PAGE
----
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  • Gavin Scott

25 Years Ago This Week: August 13, 1995

In the mid-'90s, it seemed like dance acts were trying to outdo each other with the bizarre and unexpected things they could turn into club records. A snatch of dialogue from an old film, a decades-old dance craze, an obscenity-ridden take on a '70s rock song and, this week in 1995, a piece of music from a cantata written in the 1930s.

The words "remixed by Nick Skitz" were peak '90s dance music

Like those other inventive (and often quite terrible) dance tracks, the song that debuted on the ARIA singles chart this week in 1995 was massive... and only just kept off the number 1 spot.

That number 1 spot was occupied this week, as it had been for the previous five weeks, by U2's "Hold Me, Thrill Me, Kiss Me, Kill Me". Also noteworthy was that behind the Batman Forever single for the entirety of its six-week run on top was Bryan Adams' own soundtrack hit "Have You Ever Really Loved A Woman?", which spent a total of eight non-consecutive weeks at number 2, broken up by its one-week stint at number 1 in the week prior to U2's debut.

Off The Chart

Number 100 "December" by Collective Soul

Peak: number 97

Just like the second single from their debut album, this follow-up to "Gel" peaked in the 90s, but it wasn't all over for Collective Soul's self-titled second album.

Number 99 "Remember Me This Way" by Jordan Hill

Peak: number 99

Signed by super producer David Foster, this teenage singer belted out this big ballad from the soundtrack to live action-meets-CGI film Casper, but although the film was a hit, the song was not.

Number 92 "Rock Dog" by Swoop

Peak: number 83

A third top 100 entry for the Australian funk/rock band, this noisy single from upcoming album The Woxo Principle was not going to be the one to give them a hit.

Number 89 "Feel Me Flow" by Naughty By Nature

Peak: number 89

Their previous two albums has each yielded a top 40 hit, but Naughty By Nature were out of favour with the singles from Poverty's Paradise

New Entries

Number 50 "Try Me Out" by Lee Marrow featuring Charme

Peak: number 37

We saw the remake by Corona debut last week, but some people clearly favoured the original "Try Me Out" (or bought it by mistake). First released in 1993, the Lee Marrow version of the Eurodance track featured vocals by Annerley Gordon under the alias Charme (although I'm not sure that's her in the music video). After many years performing behind-the-scenes, Annerley would have a hit in her own right - as Ann Lee - with "2 Times", an ARIA top 5 hit in 1999. Quite why anyone would purposely choose to buy this version of "Try Me Out" over the far superior Corona version is unclear to me, although I assume it has its supporters. As I noted last week, Lee Marrow (aka Francesco Bontempi, who was behind Corona) was a winner either way.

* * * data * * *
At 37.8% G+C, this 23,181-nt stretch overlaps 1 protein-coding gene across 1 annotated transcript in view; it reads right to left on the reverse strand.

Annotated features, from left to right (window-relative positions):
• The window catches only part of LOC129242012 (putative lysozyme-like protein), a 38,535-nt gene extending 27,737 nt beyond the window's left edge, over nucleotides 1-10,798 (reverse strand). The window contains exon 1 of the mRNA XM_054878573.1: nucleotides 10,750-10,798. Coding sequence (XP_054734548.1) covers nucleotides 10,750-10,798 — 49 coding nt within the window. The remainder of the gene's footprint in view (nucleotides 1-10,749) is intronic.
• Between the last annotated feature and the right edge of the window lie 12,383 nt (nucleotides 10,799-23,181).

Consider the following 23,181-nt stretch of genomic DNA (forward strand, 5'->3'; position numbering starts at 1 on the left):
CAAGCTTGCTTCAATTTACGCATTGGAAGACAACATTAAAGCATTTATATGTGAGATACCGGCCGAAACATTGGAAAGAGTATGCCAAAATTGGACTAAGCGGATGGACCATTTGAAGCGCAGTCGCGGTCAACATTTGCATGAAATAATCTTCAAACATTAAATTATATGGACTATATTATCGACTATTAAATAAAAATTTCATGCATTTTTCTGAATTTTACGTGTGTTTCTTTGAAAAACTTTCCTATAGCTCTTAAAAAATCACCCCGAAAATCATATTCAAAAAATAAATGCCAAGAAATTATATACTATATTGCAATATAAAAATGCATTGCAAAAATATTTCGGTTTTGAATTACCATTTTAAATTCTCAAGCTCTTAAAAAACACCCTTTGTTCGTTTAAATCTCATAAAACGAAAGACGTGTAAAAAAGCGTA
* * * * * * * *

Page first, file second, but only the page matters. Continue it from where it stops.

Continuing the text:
Number 45 "Can't Cry Anymore" by Sheryl Crow

Peak: number 41

After two back-to-back top 3 hits, Sheryl Crow's latest release from Tuesday Night Music Club peaked just outside the top 40 - and I can see why. Not as strong a single as "All I Wanna Do" or "Strong Enough", "Can't Cry Anymore" did about as well as it should have, especially since the album had been on the top 50 since October 1994 and spent two weeks at number 1 in June 1995.

Number 14 "Excalibur" by F.C.B.

Peak: number 2

Australia couldn't get enough of novelty-ish techno tracks in 1995, with this "O Fortuna"-sampling epic blasting into the top 100 at number 14 before making the leap to number 2 the following week. Making use of the piece of music from Carl Orff's Carmina Burana made a lot of sense since it seemed to be everywhere in the '90s (including in an ad for coffee), but that didn't make it pleasant to listen to - and this is coming from someone whose personal year-end countdown for 1995 is littered with dance tracks (playlist here). 

Remixed by Nick Skitz (who was the first person I ever conducted a face-to-face interview with a couple of years later), "Excalibur" came out of Italy - where else? - with the F.C.B. coming from the surnames of the three men responsible: Carlo Favilli, Maurizio Cristofori and Alex Bresil. And it's been pointed out to me on the ChartBeat Facebook page that I wasn't the only one who didn't care for "Excalibur", with action taken in 1997 by the late Orff's publishers to claim the track was a debasement of his original work. The claim was unsuccessful. Side note: this wasn't the first techno track to take on "O Fortuna" - a 1991 song by Apotheosis also transformed the operatic anthem.

Listen to this week's new entries on my Spotify playlist of all the top 50 hits from 1995 (updated weekly):

Next week: another awful dance smash, the end of an era for a big boy band and an event ballad with an interesting video from the King of Pop.

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